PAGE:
SINCE THE BEGINNING OF TIME, WOMEN HAVE BRAVELY AND TIRELESSLY FOUGHT TO ASSERT THEIR POSITIONS AS EXPERTS, TRAILBLAZERS AND INNOVATORS. FROM COCO CHANEL TO MARIE CURIE, NORA EPHRON TO ROSA PARKS, MAYA ANGELOU TO ELEANOR ROOSEVELT, THESE INSPIRATIONAL LEADERS SHARE A COMMON BOND: THEY DID NOT LET FEAR, DOUBT OR CONSEQUENCE INHIBIT THEIR ABILITY TO MAKE A DIFFERENCE.
From elementary school class elections to the race for the White House, people want to understand what ensures success as a leader. But what often goes unrecognized is that there are many different visions of what constitutes a successful leader.
Imagine if each of the women above had followed the exact same – path to “successful leadership.” They may not have achieved all that they did or have as much of an impact on the world. What made them incredible leaders were their unique dreams, talents, goals, influences, opportunities and many other qualities that each possessed and shared with others.
OVERCOMING OBSTACLES TO LEADERSHIP
Some roadblocks on the road to becoming great leaders are self-imposed. Insecurity, uncertainty and self-doubt can creep up on anyone, but often it’s fear of judgment by others that prevents growth.
Licensed psychologist Dr. Patricia Price believes that, “A true leader is someone who can be relied upon to stand by principles, rather than being overly driven by current popular opinion. These principles are not developed in a vacuum. They, instead, stem from open-mindedness, mental flexibility, social awareness, depth of experience and emotional integrity.”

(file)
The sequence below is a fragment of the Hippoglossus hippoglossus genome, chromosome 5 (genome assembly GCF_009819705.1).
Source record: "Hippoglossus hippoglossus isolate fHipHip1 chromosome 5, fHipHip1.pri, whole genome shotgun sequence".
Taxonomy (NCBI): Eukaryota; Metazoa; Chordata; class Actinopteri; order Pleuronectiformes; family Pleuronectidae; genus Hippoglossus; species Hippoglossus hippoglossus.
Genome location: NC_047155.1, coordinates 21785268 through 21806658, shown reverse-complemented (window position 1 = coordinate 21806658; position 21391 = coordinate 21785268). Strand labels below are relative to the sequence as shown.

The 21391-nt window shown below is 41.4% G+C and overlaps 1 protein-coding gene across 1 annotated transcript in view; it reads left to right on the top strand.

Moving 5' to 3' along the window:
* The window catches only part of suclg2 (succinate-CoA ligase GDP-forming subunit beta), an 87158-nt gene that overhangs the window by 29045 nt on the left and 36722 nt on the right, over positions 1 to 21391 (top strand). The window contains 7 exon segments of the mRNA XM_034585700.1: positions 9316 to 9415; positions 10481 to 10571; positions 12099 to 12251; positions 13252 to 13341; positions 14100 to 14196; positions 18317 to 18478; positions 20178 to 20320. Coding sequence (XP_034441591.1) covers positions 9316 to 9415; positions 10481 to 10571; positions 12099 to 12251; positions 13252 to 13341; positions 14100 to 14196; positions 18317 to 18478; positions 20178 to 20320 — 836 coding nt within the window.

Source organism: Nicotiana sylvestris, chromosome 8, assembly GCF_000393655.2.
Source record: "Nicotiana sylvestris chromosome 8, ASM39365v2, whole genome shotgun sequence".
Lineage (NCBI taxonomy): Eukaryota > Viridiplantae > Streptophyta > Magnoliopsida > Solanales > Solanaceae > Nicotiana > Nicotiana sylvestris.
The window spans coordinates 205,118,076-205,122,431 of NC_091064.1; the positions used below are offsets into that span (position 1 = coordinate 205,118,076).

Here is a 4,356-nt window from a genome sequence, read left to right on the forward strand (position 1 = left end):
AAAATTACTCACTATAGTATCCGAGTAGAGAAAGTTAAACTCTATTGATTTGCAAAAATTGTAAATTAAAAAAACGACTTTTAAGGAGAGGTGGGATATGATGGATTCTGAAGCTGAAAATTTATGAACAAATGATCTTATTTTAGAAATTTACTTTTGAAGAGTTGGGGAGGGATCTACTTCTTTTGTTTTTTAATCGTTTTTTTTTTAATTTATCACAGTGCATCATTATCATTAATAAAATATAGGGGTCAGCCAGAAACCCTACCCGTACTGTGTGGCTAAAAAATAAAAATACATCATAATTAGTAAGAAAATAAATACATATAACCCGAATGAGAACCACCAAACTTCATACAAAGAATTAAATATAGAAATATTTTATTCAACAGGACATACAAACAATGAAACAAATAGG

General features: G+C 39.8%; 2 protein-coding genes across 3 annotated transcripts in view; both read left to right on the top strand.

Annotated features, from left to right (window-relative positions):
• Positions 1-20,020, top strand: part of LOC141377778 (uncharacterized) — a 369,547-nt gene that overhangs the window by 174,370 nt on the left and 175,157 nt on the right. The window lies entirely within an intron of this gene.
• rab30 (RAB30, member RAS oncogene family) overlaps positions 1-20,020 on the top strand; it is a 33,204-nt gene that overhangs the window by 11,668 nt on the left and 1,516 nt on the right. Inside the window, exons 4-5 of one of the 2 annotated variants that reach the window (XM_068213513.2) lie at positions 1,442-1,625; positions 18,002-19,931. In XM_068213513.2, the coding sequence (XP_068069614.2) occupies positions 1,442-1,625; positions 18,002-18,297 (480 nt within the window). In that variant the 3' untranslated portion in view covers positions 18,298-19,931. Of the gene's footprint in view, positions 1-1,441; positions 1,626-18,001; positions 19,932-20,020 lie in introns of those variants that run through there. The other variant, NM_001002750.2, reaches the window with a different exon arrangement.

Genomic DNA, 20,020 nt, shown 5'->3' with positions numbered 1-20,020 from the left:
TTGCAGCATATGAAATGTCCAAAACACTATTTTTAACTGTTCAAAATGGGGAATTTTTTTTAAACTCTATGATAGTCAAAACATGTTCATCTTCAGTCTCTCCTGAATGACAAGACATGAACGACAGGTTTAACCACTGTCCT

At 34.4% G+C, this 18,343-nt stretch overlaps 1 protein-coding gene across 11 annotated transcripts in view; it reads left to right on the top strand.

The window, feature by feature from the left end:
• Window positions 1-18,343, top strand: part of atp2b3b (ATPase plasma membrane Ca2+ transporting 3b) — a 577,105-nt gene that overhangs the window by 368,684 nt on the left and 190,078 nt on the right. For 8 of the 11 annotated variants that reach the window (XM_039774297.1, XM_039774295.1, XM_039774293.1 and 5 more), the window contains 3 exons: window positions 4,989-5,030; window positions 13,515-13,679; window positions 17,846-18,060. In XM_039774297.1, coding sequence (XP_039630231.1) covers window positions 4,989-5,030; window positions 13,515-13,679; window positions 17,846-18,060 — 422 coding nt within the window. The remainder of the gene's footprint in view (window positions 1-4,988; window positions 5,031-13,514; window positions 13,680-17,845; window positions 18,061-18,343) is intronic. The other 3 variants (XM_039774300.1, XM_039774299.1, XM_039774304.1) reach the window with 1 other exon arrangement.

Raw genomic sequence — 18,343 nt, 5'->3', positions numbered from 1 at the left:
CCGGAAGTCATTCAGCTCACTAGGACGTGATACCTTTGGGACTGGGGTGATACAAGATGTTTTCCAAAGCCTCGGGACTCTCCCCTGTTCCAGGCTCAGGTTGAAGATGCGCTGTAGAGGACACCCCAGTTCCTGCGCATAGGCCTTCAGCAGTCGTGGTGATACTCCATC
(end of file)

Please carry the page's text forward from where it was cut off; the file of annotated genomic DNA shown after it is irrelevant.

A leader is able to effectively communicate her rationale for decisions and actions, even when they are not widely accepted, Price explains. “In addition to all this, a great leader needs to be aware of the limits to her competency. No one person is an expert in all areas. The leader needs to seek advice and guidance, when outside her area of expertise.”
As a health, lifestyle and business coach, Brittney Lutjen helps others develop their leadership abilities. She says, “Leaders can fall into the trap of managing a team without influencing them or helping them grow. In our busy work lives, it’s easy to become complacent and just get the job done because it offers gratification and recognition. But leadership is about growing others to create their own win.”
Samantha Duke, who has served in multiple leadership roles including civil service senator for the University of Minnesota Student Senate, believes true leaders support, encourage and challenge others. “Good organizational leaders develop and promote people,” she says, “even if that means the person they’re mentoring might outgrow their current position and pursue opportunities elsewhere.”
TAKING ACTION TO BECOME A BETTER LEADER
Leadership is all about action. Here are three small steps you can take today to become a better leader:
Walk the talk. It’s easy to complain about injustices and societal issues, but taking action and looking for ways to improve the world around you is the sign of a true leader.
Be purposefully vulnerable. A famous quote by Eleanor Roosevelt is, “Do one thing each day that scares you.” Commit to stepping out of your comfort zone.
Demonstrate integrity. Do the right thing for the right reason regardless of the consequence.
Heather Holmes, owner of Heather Holmes Solutions and a long-term leader of Rotary International, offers some additional words of advice in strengthening your position as a leader. “Stay humble, and own your mistakes,” she suggests. “And don’t run from the fear you may feel. Embrace that fear; it will ultimately fuel thoughtful decision-making.”
If you are ready to be intentional about your leadership journey and would like additional tools and resources, please connect with More Women on the Move at firstname.lastname@example.org.
Sarah Oslund is the owner of Inspire and is a core team member of More Women on the Move.